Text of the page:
Watch a video of the Beatles on the Ed Sullivan show in 1964, and you’ll be struck by the charm and grace with which they performed. It’s easy to assume that the four musicians were simply born with the skills they displayed. But in his book Outliers, Malcolm Gladwell argues that what made the Beatles a hit with fans was lots of hard work. Before that celebrated performance, the band had done nearly 1,200 shows—practice that prepared them for greatness.
I live in a region and neighborhood that share a tragic racial history. For instance, the daughter of one of my elderly neighbors was part of a civil suit to force area schools to obey federal law and desegregate. As I’ve spoken with my neighbors, I’ve had to grapple with the racial divide in my country, with the many ways people have yet to fulfill God’s mandate to be agents of reconciliation.
The sound of her name made me recoil. I knew the strong testimony of the well-known speaker and had no justifiable reason to avoid her podcasts. My disgust had nothing to do with her or the worthy cause she represented. I’d been hurt by someone who idolized her, so my prejudice came because of her association with that individual.
Early in his career, former Ku Klux Klan (a white supremacist group) leader Johnny Lee Clary met African-American Reverend Wade Watts at a radio station debate. “Hello Mr. Clary,” Reverend Watts said before they went on air. “I just want you to know that I love you and Jesus loves you.”
In early 2015, a fraternity at the University of Oklahoma in the US was caught on video singing a deeply offensive and racist song. Reaction by university officials was swift and stern, and rightly so. But what did Isaac Hill, president of the school’s Black Student Association, have to say? After all, the chillingly racist chant had targeted African-Americans.
As Peter was waiting for lunch, he slipped into a trance and saw a sheet drop from the sky full of unclean animals. The image must have startled him—Why was a good Jew like him having a filthy dream like this? What he heard next shocked him: “Get up, Peter; kill and eat them.” “No, Lord,” Peter declared. “I have never eaten anything that our Jewish laws have declared impure and unclean” (Acts 10:13-14).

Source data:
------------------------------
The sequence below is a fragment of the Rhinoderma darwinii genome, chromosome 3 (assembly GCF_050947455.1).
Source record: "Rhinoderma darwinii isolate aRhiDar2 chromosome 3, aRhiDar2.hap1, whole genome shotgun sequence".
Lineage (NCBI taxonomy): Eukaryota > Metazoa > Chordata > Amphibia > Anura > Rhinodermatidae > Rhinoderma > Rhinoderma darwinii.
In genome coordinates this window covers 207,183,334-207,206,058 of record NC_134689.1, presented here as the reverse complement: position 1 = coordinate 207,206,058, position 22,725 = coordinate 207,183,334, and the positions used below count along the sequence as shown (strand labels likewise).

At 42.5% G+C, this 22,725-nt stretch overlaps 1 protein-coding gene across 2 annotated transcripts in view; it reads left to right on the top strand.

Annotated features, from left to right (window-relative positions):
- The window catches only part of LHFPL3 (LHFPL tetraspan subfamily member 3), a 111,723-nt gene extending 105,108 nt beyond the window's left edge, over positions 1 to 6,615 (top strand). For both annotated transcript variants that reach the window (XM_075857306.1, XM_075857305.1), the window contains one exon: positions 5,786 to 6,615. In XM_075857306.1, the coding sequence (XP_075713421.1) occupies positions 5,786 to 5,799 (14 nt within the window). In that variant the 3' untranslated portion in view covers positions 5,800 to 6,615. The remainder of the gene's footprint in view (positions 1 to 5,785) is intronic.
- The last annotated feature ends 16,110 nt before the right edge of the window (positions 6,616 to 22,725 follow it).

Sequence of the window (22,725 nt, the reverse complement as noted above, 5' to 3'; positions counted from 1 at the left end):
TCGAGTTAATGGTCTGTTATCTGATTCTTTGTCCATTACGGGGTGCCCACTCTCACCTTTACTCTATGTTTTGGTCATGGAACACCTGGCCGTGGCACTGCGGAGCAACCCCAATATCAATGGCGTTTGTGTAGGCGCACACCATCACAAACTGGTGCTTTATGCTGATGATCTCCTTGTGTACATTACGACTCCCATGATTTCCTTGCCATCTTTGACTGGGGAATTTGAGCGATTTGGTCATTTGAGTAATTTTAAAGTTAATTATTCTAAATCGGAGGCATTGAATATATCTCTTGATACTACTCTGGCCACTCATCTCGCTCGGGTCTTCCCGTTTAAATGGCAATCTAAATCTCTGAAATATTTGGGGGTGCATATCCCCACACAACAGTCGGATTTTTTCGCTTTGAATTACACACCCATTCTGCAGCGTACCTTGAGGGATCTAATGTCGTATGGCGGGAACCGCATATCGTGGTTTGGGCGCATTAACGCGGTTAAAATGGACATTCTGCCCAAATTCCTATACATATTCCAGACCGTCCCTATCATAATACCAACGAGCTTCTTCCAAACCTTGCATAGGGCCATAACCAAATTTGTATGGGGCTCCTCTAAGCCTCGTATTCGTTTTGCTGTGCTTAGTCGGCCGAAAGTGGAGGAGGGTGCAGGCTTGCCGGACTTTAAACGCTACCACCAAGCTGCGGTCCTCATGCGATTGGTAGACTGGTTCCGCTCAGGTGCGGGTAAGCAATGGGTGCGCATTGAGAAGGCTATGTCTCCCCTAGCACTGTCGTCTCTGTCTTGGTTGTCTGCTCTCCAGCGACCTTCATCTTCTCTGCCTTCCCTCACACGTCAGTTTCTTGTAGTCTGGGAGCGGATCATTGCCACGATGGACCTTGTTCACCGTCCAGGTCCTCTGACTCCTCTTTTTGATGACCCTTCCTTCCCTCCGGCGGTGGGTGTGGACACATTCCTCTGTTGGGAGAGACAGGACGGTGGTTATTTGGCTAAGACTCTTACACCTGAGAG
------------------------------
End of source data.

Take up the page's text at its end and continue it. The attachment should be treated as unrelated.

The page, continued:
Many years ago, it was assumed that women could not play the French horn better than men. Their thoughts were challenged and disproved, however, when Julie Landsman auditioned for the role of principal French horn for the renowned Metropolitan Opera. During her audition, Landsman sat and played behind a screen—and played beautifully. After being declared the winner of the lead chair based on sound alone, she stepped out from behind the screen. The judges gasped! They didn’t expect to see a woman.
Theologians are debating what the apostle Paul meant when he said that “we are made right with God through faith and not by obeying the law” (Romans 3:28). Traditional Protestants follow Martin Luther’s insight that sinners like us can’t do enough good works to satisfy a holy God. We become right with God by putting our faith in Jesus. When we trust Christ, God our Father performs what Luther called the “joyous exchange,” placing the guilt of our sin upon Jesus and counting His righteousness as our own.
How does a cute, little baby grow up to become the face of evil? How does an Austrian boy become Adolf Hitler or a son of privilege turn into Osama bin Laden? And what makes one group of people slaughter members of a neighboring group? How could they possibly think that was a good idea?
A pastor and his congregation, serving in an area known for addicts, alcoholics, and prostitutes, have prayed an interesting prayer for many years: Lord, send us the people nobody else wants. That prayer has been answered, for more than 800 church attendees are now involved in recovery programs designed to help them break free from destructive lifestyles. Recently, the pastor added this phrase to the end of his prayer: . . . and nobody else sees. He says, “[These people] are often overlooked. . . . But after all, as Jesus put it, ‘Healthy people don’t need a doctor—sick people do’ ” (Matthew 9:12).
In 1857, a few white members of the Dutch Reformed Church (DRC) in South Africa asked permission to celebrate the Lord’s Supper separately from their black brothers and sisters. The General Assembly believed their request was wrong, but acquiesced “due to the weakness of some.” This concession soon became the norm. And this racism prompted the unwanted black Christians to leave and start their own churches. So the South African church, divided by race, eventually became a vocal supporter of apartheid. In 1924, the DRC argued that the races must remain separate, for “competition between black and white on economic levels . . . leads to poverty, friction, misunderstanding, suspicion, and bitterness.”
Amos is one of the most intriguing biblical characters, tucked away in the neglected corner of the Minor Prophets. I’ve struggled with the prophet partly because my son Seth once had a stuffed monkey named Amos. My main difficulty, however, has been that Amos is true to his calling as a prophet.
During the US civil rights struggle, lovingkindness required the demolishing of unjust laws, but it also required that individuals take deliberate action. It was not enough for whites to take down the “Whites Only” signs or allow blacks to vote. True welcome and relationship required whites to move toward friendship; and it also required blacks to embrace (again and again) the risk of stepping into friendships within contexts where they had been wronged and excluded. It required love in action.